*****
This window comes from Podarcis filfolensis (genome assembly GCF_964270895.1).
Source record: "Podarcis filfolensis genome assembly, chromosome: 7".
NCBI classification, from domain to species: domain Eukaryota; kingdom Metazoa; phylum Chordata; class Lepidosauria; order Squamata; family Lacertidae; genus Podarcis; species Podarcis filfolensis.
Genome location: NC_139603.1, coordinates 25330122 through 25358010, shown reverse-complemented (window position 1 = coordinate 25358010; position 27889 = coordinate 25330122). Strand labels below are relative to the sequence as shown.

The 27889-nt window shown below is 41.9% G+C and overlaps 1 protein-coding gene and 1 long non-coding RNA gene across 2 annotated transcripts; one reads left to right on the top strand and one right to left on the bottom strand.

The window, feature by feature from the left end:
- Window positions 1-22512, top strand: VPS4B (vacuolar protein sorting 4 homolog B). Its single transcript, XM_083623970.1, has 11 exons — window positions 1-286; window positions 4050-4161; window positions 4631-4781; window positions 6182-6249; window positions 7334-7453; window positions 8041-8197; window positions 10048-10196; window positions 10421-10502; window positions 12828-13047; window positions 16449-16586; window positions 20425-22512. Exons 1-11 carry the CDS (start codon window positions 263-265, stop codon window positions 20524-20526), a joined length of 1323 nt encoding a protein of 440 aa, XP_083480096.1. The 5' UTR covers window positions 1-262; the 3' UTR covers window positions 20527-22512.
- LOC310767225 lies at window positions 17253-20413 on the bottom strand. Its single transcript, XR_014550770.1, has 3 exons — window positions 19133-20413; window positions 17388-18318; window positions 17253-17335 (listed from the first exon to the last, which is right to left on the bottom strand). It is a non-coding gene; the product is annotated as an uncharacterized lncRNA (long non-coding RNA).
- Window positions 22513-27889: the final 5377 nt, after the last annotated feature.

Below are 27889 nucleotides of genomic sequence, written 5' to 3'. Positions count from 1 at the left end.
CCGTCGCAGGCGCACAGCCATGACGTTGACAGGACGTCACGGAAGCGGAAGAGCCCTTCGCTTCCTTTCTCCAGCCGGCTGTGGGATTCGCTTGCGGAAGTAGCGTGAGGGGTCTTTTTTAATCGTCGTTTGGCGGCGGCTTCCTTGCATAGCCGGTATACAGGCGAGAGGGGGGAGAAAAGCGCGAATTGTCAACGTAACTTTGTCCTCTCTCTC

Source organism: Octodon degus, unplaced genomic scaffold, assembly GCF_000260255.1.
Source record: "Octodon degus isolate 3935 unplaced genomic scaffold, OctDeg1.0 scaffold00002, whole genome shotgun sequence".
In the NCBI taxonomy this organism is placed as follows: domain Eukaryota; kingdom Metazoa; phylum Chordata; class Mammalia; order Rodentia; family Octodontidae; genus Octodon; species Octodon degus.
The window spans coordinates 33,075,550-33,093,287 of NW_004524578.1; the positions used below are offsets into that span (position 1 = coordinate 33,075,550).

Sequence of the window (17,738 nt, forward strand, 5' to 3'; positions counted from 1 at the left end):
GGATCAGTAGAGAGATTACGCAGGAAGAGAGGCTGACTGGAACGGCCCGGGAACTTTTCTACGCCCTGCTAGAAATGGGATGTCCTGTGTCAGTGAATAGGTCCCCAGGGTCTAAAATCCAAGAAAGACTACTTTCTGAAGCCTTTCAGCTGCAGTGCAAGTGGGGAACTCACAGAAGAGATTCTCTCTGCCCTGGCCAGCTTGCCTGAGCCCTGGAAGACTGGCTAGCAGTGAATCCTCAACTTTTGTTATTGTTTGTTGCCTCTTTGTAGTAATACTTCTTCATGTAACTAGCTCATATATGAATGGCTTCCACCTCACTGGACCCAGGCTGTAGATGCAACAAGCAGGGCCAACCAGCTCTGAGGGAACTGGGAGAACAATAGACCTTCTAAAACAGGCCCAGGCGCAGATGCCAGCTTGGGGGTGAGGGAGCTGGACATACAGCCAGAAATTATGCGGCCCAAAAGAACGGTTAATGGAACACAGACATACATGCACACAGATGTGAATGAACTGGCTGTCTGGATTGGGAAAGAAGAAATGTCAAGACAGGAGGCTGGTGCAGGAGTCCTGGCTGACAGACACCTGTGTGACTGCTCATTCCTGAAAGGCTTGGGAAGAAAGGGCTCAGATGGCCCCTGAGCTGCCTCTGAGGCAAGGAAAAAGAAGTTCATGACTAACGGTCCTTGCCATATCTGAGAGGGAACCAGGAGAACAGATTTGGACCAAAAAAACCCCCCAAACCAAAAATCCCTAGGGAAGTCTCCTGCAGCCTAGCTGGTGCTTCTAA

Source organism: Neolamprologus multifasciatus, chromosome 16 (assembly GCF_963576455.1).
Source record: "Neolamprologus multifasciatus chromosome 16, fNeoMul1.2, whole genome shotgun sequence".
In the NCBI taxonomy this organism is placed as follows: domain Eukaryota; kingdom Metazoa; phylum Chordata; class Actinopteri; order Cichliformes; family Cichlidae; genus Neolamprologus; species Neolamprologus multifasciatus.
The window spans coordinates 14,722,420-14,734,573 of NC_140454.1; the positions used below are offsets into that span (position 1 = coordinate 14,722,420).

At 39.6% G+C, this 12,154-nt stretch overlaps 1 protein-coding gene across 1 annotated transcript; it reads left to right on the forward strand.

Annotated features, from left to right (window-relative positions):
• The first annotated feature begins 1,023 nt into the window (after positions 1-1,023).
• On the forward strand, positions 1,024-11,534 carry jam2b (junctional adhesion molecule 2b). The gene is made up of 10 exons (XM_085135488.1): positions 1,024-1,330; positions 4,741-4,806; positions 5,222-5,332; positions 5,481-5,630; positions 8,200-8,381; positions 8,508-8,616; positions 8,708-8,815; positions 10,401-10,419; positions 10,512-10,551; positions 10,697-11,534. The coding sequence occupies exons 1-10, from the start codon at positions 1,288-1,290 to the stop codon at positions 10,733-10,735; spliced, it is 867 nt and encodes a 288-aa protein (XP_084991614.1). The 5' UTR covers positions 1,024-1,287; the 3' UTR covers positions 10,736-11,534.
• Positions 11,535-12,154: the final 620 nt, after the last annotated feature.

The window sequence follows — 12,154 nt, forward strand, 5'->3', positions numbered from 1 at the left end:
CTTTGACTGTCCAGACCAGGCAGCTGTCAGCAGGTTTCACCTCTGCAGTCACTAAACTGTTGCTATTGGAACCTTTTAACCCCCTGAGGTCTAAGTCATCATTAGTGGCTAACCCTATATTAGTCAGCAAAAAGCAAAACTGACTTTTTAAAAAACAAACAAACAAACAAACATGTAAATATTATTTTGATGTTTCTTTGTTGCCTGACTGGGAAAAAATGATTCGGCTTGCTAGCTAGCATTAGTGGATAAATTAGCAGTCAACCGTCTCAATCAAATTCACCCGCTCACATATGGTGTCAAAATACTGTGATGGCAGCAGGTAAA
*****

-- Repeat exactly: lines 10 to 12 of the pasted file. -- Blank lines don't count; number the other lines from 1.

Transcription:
Below are 27889 nucleotides of genomic sequence, written 5' to 3'. Positions count from 1 at the left end.
CCGTCGCAGGCGCACAGCCATGACGTTGACAGGACGTCACGGAAGCGGAAGAGCCCTTCGCTTCCTTTCTCCAGCCGGCTGTGGGATTCGCTTGCGGAAGTAGCGTGAGGGGTCTTTTTTAATCGTCGTTTGGCGGCGGCTTCCTTGCATAGCCGGTATACAGGCGAGAGGGGGGAGAAAAGCGCGAATTGTCAACGTAACTTTGTCCTCTCTCTC

Source organism: Octodon degus, unplaced genomic scaffold, assembly GCF_000260255.1.